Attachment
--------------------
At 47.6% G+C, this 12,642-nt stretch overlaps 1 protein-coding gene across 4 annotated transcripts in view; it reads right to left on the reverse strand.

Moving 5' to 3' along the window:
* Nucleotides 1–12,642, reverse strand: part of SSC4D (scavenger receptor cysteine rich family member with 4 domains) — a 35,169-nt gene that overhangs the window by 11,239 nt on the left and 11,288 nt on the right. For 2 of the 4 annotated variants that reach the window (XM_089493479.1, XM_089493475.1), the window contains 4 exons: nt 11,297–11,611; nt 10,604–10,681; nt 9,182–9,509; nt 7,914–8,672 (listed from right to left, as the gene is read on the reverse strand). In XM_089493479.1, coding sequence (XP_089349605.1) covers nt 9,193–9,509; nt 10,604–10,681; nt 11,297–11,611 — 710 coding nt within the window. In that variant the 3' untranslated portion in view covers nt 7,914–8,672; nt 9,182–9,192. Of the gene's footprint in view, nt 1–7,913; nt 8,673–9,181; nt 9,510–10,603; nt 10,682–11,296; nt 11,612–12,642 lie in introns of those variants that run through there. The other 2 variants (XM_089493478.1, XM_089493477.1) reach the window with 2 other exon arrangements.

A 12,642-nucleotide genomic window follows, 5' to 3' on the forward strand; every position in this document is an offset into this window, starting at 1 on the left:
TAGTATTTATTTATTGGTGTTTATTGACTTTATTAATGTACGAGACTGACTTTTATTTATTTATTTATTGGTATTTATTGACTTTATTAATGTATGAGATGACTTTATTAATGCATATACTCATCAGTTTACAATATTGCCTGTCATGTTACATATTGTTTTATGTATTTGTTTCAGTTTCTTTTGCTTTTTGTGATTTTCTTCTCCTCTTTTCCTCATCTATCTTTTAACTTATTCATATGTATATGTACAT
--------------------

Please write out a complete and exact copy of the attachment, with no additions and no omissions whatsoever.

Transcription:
At 47.6% G+C, this 12,642-nt stretch overlaps 1 protein-coding gene across 4 annotated transcripts in view; it reads right to left on the reverse strand.

Moving 5' to 3' along the window:
* Nucleotides 1–12,642, reverse strand: part of SSC4D (scavenger receptor cysteine rich family member with 4 domains) — a 35,169-nt gene that overhangs the window by 11,239 nt on the left and 11,288 nt on the right. For 2 of the 4 annotated variants that reach the window (XM_089493479.1, XM_089493475.1), the window contains 4 exons: nt 11,297–11,611; nt 10,604–10,681; nt 9,182–9,509; nt 7,914–8,672 (listed from right to left, as the gene is read on the reverse strand). In XM_089493479.1, coding sequence (XP_089349605.1) covers nt 9,193–9,509; nt 10,604–10,681; nt 11,297–11,611 — 710 coding nt within the window. In that variant the 3' untranslated portion in view covers nt 7,914–8,672; nt 9,182–9,192. Of the gene's footprint in view, nt 1–7,913; nt 8,673–9,181; nt 9,510–10,603; nt 10,682–11,296; nt 11,612–12,642 lie in introns of those variants that run through there. The other 2 variants (XM_089493478.1, XM_089493477.1) reach the window with 2 other exon arrangements.

A 12,642-nucleotide genomic window follows, 5' to 3' on the forward strand; every position in this document is an offset into this window, starting at 1 on the left:
TAGTATTTATTTATTGGTGTTTATTGACTTTATTAATGTACGAGACTGACTTTTATTTATTTATTTATTGGTATTTATTGACTTTATTAATGTATGAGATGACTTTATTAATGCATATACTCATCAGTTTACAATATTGCCTGTCATGTTACATATTGTTTTATGTATTTGTTTCAGTTTCTTTTGCTTTTTGTGATTTTCTTCTCCTCTTTTCCTCATCTATCTTTTAACTTATTCATATGTATATGTACAT